Meet the Strategist: Optimizely’s Alek Toumert
Here at Optimizely, a core part of our offering rests with the intellectual property we’ve built up over the years by running thousands upon thousands of experiments for hundreds of companies. Often on the front lines of those programs lay our Strategy Consultants who are true fonts of knowledge when it comes to how to
Here at Optimizely, a core part of our offering rests with the intellectual property we’ve built up over the years by running thousands upon thousands of experiments for hundreds of companies. Often on the front lines of those programs lay our Strategy Consultants who are true fonts of knowledge when it comes to how to structure, launch and grow your experimentation programs and establish an experimentation culture. In the first of a series we sat down with Alek Toumert, Lead Strategy Consultant, to discuss how he came to experimentation and share some insights he’s discovered along the way.
How did you get started with Experimentation?
I was working at the American Medical Association and on my first day they said, “You have a call with Optimizely. We’re buying this A/B Testing software and your team is going to figure out how to use it and lead the program.” It quickly became the favorite part of my role. It was an invaluable experience as I got the building blocks of what would help me later in my experimentation career.
In my role on the digital analytics team I had to understand internal stakeholders’ business, create proper tracking for their initiatives and understand what behaviors were impacting their most important constituents. As the AMA was an organization slower to adopt data at the time, this was a great way to teach people how to interpret data across their products.
What is one of the earliest experiments from which you saw results?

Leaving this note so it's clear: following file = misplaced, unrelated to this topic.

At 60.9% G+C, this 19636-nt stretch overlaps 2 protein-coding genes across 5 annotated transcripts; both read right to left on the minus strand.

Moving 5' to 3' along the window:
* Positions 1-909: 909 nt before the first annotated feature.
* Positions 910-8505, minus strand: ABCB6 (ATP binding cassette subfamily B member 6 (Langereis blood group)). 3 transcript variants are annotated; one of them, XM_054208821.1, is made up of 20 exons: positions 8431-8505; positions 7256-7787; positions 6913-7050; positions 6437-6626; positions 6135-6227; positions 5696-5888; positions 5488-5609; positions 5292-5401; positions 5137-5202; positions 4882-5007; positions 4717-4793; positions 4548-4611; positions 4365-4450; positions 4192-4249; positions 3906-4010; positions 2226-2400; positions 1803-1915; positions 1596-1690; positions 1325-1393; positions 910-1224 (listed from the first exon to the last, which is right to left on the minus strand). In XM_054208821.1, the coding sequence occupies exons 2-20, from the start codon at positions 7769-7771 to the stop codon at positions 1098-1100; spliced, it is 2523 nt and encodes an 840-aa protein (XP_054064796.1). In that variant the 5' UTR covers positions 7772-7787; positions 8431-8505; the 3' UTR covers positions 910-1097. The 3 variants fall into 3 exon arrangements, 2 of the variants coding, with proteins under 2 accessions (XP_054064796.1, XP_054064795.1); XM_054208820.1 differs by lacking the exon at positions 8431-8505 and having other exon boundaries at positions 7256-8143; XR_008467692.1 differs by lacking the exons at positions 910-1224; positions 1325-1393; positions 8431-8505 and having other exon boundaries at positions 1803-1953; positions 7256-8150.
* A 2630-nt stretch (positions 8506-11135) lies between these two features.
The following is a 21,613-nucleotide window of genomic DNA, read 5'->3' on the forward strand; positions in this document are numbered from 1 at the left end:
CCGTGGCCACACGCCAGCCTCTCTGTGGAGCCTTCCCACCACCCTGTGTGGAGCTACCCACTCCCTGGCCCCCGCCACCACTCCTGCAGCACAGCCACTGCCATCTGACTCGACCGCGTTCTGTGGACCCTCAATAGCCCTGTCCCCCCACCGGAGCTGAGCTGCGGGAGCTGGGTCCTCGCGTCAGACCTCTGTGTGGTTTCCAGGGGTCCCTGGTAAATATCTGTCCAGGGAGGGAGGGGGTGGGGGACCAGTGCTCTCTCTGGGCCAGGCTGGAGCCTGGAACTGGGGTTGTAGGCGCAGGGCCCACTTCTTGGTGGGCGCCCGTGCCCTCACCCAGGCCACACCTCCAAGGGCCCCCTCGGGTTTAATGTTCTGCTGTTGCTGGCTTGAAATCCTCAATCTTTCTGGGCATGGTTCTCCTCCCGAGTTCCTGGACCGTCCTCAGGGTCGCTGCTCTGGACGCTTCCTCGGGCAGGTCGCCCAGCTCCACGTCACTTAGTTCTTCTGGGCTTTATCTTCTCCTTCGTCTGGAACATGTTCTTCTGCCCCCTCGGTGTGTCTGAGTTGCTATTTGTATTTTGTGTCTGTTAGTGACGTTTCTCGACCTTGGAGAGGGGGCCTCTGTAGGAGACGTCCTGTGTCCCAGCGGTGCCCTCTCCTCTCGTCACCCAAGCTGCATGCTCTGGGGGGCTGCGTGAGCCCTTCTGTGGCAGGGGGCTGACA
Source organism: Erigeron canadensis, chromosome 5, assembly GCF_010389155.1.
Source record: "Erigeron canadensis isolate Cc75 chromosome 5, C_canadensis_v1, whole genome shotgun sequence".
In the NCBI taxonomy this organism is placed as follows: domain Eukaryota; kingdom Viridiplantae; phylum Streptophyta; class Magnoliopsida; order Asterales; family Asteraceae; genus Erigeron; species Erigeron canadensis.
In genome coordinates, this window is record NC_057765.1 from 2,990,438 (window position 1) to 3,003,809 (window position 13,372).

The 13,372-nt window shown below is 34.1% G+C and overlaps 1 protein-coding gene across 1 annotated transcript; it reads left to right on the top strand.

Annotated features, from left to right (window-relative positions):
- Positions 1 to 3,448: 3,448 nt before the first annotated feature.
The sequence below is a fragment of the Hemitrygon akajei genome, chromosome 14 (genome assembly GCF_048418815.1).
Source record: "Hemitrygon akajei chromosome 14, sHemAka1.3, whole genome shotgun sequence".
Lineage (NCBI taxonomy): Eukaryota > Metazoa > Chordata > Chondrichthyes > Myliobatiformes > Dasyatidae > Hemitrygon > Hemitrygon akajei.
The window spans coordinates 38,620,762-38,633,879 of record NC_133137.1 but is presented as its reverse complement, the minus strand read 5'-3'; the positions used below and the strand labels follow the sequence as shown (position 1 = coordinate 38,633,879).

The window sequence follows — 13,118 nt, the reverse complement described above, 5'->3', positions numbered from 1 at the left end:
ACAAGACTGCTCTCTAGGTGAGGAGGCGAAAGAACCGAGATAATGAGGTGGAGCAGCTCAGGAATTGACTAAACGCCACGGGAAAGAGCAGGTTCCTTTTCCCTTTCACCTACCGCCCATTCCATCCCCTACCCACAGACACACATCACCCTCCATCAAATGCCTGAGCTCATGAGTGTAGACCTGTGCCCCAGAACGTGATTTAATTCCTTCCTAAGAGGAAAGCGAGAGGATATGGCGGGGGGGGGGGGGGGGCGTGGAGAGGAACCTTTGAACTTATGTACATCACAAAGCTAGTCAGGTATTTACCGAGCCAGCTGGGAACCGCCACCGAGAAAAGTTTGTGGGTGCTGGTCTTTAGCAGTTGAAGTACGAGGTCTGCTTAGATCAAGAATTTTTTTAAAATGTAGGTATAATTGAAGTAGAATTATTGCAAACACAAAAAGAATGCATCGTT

At the time the way the AMA was structured making changes to their properties was slow, and about three months in my manager and I heard that they were going to completely change the homepage of the website without testing. We got the CEO to attend one of our optimization meetings and was able to demonstrate the value of running a test when you make such a large change. We ended up being able to advocate loudly enough to run a redirect test between the old and new homepage, which spurred a lot of subsequent testing efforts.
How did you come to Optimizely?
I was asked to speak at Opticon in 2015 on taking a program from nothing to something. A few years later I got offered a role as a strategy consultant and have been doing it ever since.
Tell us a bit about your current role?
After a customer signs on to use Optimizely we are part of the post-sale engagement. In the beginning my main role was to be a thought leader in experimentation. Essentially, walking someone through from hypothesis creation to analysis and all the trials and tribulations you might experience between. A lot of my work is helping organizations grow and develop change management muscles and flexibility with experimentation, and how that plugs into workflow.
What are some of the learnings that have come from your three years in the role?
It seems obvious now but Executive Sponsorship is key. You need more than a practitioner to truly build a successful experimentation program. You also need to see if you can find the right people to spearhead the program, often they exist but might be scattered throughout the company which is why you need a good RACI to achieve success.
What’s a common pitfall early experimenters have?
Not spending enough time in experiment design and supporting analysis practices with enough resources. You need to understand your problem intimately, define experiment metrics correctly, and have some guardrails on how you make decisions. This should help increase your velocity. Increased velocity = more learnings. In the webinar I recently did on checkout flow, I really hit on two of these points.
Understand your page level metrics deeply and how they interact, correlate, and cannibalize each other. Is getting a user to scroll to the product reviews more valuable than viewing multiple product images on your PDP page?
In your hypothesis creation spend the most time understanding the problem statement. If it’s not clearly defined you could be brainstorming irrelevant solutions. Ensure your problem statement is backed up by multiple data points.
What’s a goal for you as you look out over the next year or more?
I really want to get even better at using Optimizely’s own data. As partners we have access to all the experiment data and knowing how something worked in the past, really can help plan for the future. I want us to continually improve how we help our customers and leaning on the historical experiment data is one way to do that.
For more product and implementation knowledge specifically on ‘How to Optimize Your Checkout Flow and Engage Your Customers’ watch Alek’s webinar by following this link.